A bar chart is shown left to right across the image, fading as it moves toward the right to demonstrate the risk of losing relevancy. The background is a colorful lava lamp design indicative of the many changing factors that influence measurement.

Tension Between Educational Measurement and K-12 Assessment

Reflections on NCME 2023

I recently attended the annual meeting of the National Council on Measurement in Education (NCME) and saw many signs of a positive development: an increasing recognition that educational measurement is, in the end, about serving stakeholders, particularly students in K-12 public schools. 

There were quite a few sessions dedicated to issues such as increasing the instructional utility of assessments, considering equity issues in systems design, improving the collaboration between vendors and state agencies, and innovating with through-course assessment systems, to name a few. 

But I was also reminded that there are still striking disconnects in our work that have implications for the impact our field can have on K-12 learning, assessment, and accountability. I want to briefly discuss four that stood out for me this year and what we might learn from them as a community of measurement professionals. 

  1. Accountability Constraints vs. Innovation Desires

Not surprisingly, the forced marriage between federal accountability systems and innovation efforts is a bit awkward, sometimes even dysfunctional. While initiatives like the Innovative Assessment Demonstration Authority (IADA) grant program are laudable in principle, many of us at the conference noted that the expectation to innovate while also showing close technical comparability to existing, less innovative assessment systems, constrains innovation—a paradox indeed.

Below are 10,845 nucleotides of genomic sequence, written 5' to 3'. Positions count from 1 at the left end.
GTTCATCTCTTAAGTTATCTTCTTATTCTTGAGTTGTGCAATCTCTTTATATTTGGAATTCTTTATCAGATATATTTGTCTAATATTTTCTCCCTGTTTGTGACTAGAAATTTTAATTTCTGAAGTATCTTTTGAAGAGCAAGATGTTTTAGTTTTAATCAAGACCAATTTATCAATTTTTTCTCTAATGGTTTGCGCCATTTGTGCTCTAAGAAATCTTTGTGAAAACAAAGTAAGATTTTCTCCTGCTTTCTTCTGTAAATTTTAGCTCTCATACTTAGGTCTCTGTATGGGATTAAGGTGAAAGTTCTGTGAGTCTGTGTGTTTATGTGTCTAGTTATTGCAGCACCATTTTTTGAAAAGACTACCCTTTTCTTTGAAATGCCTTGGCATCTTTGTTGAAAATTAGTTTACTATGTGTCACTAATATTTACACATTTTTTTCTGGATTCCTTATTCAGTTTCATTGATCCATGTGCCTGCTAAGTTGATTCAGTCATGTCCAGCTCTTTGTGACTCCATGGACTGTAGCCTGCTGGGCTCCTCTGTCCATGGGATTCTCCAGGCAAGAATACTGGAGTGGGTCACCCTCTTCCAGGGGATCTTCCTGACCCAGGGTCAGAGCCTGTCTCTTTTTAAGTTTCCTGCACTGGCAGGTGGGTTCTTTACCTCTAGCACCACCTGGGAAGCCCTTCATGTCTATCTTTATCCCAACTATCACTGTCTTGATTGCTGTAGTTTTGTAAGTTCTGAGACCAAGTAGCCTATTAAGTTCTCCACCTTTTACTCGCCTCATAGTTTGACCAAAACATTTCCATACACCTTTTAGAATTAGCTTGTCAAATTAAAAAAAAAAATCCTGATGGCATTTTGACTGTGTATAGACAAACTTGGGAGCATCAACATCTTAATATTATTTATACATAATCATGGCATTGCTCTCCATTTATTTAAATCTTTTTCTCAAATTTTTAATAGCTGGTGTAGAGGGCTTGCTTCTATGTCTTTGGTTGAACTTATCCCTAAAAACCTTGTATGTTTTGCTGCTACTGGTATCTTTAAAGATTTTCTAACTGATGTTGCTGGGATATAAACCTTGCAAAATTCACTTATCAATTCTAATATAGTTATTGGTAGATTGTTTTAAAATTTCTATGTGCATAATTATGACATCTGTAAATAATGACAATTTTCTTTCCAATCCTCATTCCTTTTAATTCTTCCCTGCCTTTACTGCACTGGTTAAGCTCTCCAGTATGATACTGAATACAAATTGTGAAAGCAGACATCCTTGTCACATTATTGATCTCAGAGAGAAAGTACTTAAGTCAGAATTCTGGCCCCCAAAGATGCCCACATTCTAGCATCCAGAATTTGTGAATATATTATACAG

Innovation is also expensive. It requires investments in data infrastructures, delivery technology, new task design approaches, pilot studies, and so on. The costs of innovation also depend, to a lesser degree, on the number of students it might eventually serve at scale, but education funding certainly depends heavily on that number. As a result, supplementary grant programs such as IADA, that are meant to spur innovation but come with zero federal funding, are problematic.

  1. Methodological Precision vs. Interpretational Hand-Waving 

Studies in educational measurement that try to bridge theory and practice through empirical evidence can sometimes be an awkward blend of high-end scientific precision and moments of low-end hand-waving on the practical implications of the resulting outcomes.